Trying to review for a quiz and I'm woefully underprepared.

Question is:

For each of the following linear transformations $L$ mapping $\mathbb{R}^3$ into $\mathbb{R}^2$, find a matrix $A$ such that $L(x) = Ax$ for every $x$ in $\mathbb{R}^3$.

a) $L((x_1, x_2, x_3)^T) = (x_1 + x_2, 0)^T$

I don't quite know how to approach this problem. It's probably very simple, but the change from $\mathbb{R}^3 \to \mathbb{R}^2$ or from $\mathbb{R}^2 \to \mathbb{R}^3$ confuses me, I'm not sure how to treat it.

I'm looking for a slow demonstration of steps rather than an actual answer. Calculations are nice, but I'd rather learn the steps and reasoning behind them so I can complete these types of questions on my own later.

  • $\begingroup$ Think about what the matrix $A$ needs to do to a $3$D vector like $(x_1, x_2, x_3)^T$. To begin with, it needs to send it to a $2$D vector $(x_1+x_2, 0)$. So, the matrix needs to be $2 \times 3$. The $2$D resultant vector has it's second part $0$. So, the entire second row of the matrix needs to be made of $0$'s also. Can you proceed reasoning like this? $\endgroup$
    – balddraz
    Oct 13, 2015 at 5:51

2 Answers 2


Since the function takes in a triple and outputs a double, you are looking for a $2$x$3$ matrix such that $$\begin{bmatrix} a_1 & b_1 & c_1 \\ a_2 & b_2 & c_2 \end{bmatrix}\cdot \begin{bmatrix} x_1 \\ x_2 \\ x_3 \end{bmatrix}=\begin{bmatrix} x_1+x_2 \\ 0 \end{bmatrix}$$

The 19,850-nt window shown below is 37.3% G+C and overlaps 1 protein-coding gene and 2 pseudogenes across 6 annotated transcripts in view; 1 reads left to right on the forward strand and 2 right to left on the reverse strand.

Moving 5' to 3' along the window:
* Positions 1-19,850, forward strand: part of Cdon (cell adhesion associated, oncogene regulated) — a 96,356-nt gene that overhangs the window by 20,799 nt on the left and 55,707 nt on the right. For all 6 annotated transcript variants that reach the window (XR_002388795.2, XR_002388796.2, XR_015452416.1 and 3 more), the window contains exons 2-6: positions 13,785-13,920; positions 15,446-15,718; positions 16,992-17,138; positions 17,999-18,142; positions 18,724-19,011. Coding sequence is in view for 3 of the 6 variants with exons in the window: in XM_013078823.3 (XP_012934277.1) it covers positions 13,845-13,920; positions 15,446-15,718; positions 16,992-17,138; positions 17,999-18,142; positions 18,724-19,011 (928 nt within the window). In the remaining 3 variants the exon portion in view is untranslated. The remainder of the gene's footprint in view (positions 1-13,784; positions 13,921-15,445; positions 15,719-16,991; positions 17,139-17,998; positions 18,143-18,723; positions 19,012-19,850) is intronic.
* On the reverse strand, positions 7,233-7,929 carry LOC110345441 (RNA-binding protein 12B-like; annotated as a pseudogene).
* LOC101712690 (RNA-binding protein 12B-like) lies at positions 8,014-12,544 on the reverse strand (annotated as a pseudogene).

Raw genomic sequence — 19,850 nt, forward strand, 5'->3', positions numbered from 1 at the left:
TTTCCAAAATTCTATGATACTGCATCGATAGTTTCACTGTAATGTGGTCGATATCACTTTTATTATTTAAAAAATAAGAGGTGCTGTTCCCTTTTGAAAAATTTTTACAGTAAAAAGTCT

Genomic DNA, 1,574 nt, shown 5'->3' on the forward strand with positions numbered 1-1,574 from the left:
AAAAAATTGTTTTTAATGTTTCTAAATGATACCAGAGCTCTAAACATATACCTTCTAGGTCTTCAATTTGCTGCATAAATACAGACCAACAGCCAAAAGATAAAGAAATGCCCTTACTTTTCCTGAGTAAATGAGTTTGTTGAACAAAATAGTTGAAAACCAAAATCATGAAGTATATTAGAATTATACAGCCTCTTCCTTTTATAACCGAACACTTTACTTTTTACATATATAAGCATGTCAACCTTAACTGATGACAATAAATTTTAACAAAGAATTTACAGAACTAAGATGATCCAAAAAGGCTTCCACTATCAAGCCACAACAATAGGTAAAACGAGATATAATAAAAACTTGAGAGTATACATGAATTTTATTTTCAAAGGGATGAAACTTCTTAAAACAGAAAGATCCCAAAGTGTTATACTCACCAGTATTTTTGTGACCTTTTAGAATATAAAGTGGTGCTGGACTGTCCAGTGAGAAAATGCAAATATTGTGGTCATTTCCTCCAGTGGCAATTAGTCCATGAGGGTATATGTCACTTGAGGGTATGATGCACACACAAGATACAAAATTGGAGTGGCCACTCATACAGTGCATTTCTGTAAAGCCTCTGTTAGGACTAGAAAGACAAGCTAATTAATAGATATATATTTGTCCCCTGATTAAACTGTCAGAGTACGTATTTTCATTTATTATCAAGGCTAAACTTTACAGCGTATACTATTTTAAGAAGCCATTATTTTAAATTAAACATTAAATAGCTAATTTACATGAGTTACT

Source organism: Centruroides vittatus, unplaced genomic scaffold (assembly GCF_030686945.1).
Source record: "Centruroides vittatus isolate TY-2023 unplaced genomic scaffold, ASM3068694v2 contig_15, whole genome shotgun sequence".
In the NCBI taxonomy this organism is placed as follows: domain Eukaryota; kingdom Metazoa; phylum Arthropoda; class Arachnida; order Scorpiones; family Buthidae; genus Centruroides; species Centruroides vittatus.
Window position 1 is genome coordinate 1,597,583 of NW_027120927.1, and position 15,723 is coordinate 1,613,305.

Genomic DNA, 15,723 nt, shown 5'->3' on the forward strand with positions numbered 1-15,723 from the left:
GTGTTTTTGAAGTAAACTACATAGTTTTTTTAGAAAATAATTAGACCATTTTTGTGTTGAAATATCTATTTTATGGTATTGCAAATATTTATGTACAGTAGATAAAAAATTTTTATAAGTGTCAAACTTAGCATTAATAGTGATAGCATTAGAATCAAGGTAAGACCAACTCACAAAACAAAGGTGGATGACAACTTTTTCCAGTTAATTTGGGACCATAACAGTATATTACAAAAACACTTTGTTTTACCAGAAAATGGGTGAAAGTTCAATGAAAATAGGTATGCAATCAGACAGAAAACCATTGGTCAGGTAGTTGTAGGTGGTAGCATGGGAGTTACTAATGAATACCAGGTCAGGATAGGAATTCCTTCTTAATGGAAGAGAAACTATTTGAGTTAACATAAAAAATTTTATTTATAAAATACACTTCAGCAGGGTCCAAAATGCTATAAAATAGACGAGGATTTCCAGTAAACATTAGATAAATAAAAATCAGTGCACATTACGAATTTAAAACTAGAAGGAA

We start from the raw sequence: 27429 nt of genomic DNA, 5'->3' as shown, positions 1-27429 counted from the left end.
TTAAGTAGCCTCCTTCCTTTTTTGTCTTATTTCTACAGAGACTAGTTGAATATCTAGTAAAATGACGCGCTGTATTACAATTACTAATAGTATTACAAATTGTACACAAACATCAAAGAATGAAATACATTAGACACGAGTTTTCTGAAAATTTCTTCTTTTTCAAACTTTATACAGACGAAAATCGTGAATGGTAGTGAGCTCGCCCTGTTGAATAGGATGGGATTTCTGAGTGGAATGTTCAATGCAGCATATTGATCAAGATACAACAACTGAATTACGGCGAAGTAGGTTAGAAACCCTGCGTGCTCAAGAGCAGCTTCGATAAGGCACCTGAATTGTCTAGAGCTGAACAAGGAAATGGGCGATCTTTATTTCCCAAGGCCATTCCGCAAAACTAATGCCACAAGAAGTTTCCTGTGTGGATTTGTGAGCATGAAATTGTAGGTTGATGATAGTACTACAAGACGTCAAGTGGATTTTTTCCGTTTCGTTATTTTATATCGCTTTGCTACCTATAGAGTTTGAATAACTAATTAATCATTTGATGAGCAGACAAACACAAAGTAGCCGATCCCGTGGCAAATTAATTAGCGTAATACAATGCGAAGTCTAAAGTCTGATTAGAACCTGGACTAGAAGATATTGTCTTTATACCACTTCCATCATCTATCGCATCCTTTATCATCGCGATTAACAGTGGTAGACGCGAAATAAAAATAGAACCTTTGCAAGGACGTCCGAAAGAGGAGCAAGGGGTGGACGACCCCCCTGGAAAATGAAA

So we have $$a_1\cdot x_1 + b_1 \cdot x_2 + c_1 \cdot x_3 = x_1+x_2$$ $$a_2\cdot x_1 + b_2 \cdot x_2 + c_2 \cdot x_3 =0$$

Therefore, $a_1=1, b_1=1$ and the rest equal $0$.


Since $T: \mathbb{R}^3 \rightarrow \mathbb{R}^2$ you are supposed to get a $2*3$ matrix i.e. 2 rows and 3 columns, so that the matrix acts on vectors from $\mathbb{R}^3 $ and gives you vectors in $\mathbb{R}^2 $.

First see how the map $T$ acts on the basis elements of $\mathbb{R}^3 $, using this we construct the matrix $A$.

Basis for $\mathbb{R}^3 $ is $\{(1,0,0)^T,(0,1,0)^T,(0,0,1)^T\}$.




Now in the matrix $A$ place the result of $T$ acting on the basis elements, as the columns of $A$ i.e.

$$A=\begin{bmatrix} 1& 1 & 0 \\ 0 & 0 & 0 \end{bmatrix}$$


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